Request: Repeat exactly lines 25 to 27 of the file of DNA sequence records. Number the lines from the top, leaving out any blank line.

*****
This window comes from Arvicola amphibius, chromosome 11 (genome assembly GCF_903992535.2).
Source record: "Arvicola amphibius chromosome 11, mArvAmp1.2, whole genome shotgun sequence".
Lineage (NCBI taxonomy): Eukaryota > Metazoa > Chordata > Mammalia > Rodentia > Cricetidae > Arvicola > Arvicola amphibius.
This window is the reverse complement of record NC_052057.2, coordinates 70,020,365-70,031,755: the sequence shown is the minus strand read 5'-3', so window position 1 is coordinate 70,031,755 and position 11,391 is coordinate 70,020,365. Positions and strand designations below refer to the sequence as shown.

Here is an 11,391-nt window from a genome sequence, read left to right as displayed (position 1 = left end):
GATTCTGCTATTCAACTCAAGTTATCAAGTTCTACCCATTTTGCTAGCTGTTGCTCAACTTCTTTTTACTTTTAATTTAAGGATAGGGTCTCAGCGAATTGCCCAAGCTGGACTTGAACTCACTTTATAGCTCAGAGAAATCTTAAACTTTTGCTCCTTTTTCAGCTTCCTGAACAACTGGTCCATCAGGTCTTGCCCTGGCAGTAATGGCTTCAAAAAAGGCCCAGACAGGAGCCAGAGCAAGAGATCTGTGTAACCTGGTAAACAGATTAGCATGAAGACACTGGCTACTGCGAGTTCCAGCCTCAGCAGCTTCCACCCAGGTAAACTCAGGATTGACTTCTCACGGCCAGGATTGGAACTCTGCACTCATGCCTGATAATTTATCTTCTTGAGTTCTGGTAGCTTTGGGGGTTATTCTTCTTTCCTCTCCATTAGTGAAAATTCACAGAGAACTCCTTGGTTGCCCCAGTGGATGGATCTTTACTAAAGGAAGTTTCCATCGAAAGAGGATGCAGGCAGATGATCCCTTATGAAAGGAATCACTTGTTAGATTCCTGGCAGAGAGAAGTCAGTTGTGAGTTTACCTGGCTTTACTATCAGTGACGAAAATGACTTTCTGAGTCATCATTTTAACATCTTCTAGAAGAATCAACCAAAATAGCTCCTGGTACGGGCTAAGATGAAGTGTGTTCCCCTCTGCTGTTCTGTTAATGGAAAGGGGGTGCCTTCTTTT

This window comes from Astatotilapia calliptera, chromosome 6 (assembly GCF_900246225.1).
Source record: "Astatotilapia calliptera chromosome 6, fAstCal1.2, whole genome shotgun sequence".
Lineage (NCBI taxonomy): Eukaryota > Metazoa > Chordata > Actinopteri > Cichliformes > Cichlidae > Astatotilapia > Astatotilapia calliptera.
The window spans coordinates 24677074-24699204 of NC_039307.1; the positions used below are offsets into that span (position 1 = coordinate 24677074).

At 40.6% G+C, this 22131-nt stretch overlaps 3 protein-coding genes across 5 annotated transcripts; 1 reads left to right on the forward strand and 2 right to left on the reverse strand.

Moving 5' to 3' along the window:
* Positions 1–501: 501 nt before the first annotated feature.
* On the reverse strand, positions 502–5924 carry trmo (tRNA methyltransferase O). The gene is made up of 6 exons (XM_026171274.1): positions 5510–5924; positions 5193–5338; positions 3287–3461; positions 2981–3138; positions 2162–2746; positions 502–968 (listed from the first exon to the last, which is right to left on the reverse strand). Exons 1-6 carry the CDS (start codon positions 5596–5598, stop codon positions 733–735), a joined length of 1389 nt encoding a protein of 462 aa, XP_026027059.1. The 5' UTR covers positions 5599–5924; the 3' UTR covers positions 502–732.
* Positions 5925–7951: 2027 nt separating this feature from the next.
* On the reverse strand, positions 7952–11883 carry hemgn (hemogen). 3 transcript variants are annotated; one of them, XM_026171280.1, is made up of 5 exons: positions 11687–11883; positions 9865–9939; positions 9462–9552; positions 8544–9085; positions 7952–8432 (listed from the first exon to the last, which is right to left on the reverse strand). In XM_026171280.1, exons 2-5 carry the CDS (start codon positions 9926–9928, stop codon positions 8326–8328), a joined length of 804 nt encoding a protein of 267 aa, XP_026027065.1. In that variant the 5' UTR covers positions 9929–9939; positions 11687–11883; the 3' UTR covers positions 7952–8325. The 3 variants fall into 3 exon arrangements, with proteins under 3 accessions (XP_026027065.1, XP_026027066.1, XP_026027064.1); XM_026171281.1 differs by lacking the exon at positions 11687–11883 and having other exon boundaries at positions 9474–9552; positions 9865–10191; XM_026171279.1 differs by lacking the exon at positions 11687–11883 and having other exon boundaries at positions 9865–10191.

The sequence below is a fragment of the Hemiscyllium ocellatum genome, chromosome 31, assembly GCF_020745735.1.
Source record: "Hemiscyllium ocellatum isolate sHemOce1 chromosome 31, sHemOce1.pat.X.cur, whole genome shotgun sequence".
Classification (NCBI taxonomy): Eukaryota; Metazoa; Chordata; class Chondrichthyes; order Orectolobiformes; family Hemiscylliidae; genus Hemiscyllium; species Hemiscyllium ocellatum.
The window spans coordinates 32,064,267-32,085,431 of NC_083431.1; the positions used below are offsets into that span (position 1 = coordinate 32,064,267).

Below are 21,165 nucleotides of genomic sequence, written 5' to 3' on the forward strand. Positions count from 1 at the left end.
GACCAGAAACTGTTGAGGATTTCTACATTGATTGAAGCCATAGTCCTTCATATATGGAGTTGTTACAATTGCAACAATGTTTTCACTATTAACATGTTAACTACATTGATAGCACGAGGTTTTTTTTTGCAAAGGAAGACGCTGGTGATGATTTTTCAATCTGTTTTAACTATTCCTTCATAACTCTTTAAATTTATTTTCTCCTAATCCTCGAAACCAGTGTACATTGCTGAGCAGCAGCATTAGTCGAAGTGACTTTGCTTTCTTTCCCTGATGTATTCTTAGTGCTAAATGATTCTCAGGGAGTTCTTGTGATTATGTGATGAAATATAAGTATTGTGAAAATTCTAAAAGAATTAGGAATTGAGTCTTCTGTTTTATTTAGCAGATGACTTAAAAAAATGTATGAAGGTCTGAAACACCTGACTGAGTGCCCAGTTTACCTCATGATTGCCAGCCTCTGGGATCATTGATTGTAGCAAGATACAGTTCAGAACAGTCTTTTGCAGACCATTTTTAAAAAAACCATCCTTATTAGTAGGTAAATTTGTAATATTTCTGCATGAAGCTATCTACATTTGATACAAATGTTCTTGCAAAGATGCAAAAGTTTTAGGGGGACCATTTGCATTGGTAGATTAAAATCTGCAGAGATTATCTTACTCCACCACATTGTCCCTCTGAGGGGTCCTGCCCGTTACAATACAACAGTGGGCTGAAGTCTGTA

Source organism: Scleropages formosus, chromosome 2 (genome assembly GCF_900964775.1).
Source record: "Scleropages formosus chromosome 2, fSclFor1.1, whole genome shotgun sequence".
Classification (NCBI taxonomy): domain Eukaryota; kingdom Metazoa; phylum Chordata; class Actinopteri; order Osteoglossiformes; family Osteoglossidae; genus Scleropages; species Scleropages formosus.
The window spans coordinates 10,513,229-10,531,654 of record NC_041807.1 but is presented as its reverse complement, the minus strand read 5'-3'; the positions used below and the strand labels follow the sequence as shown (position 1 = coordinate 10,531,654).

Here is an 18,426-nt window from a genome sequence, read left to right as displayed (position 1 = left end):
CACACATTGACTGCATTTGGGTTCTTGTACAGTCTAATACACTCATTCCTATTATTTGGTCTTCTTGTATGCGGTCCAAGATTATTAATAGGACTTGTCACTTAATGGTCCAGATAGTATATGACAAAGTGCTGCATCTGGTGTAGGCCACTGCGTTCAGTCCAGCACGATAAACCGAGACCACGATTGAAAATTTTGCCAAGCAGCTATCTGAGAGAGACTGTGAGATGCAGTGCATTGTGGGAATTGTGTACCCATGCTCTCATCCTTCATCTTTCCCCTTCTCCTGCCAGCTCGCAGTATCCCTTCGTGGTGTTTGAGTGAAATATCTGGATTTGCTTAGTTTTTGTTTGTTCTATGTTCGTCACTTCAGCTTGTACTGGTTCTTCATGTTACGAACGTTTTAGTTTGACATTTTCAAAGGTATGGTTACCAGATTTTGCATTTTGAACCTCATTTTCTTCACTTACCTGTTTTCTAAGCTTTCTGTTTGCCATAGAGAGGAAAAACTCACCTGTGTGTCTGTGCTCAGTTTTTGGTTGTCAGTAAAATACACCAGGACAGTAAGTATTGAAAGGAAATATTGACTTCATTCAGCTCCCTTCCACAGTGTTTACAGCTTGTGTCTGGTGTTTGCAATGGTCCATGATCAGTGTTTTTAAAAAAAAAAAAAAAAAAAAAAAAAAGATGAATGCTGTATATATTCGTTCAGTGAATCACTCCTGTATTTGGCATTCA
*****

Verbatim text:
Classification (NCBI taxonomy): domain Eukaryota; kingdom Metazoa; phylum Chordata; class Actinopteri; order Osteoglossiformes; family Osteoglossidae; genus Scleropages; species Scleropages formosus.
The window spans coordinates 10,513,229-10,531,654 of record NC_041807.1 but is presented as its reverse complement, the minus strand read 5'-3'; the positions used below and the strand labels follow the sequence as shown (position 1 = coordinate 10,531,654).

Here is an 18,426-nt window from a genome sequence, read left to right as displayed (position 1 = left end):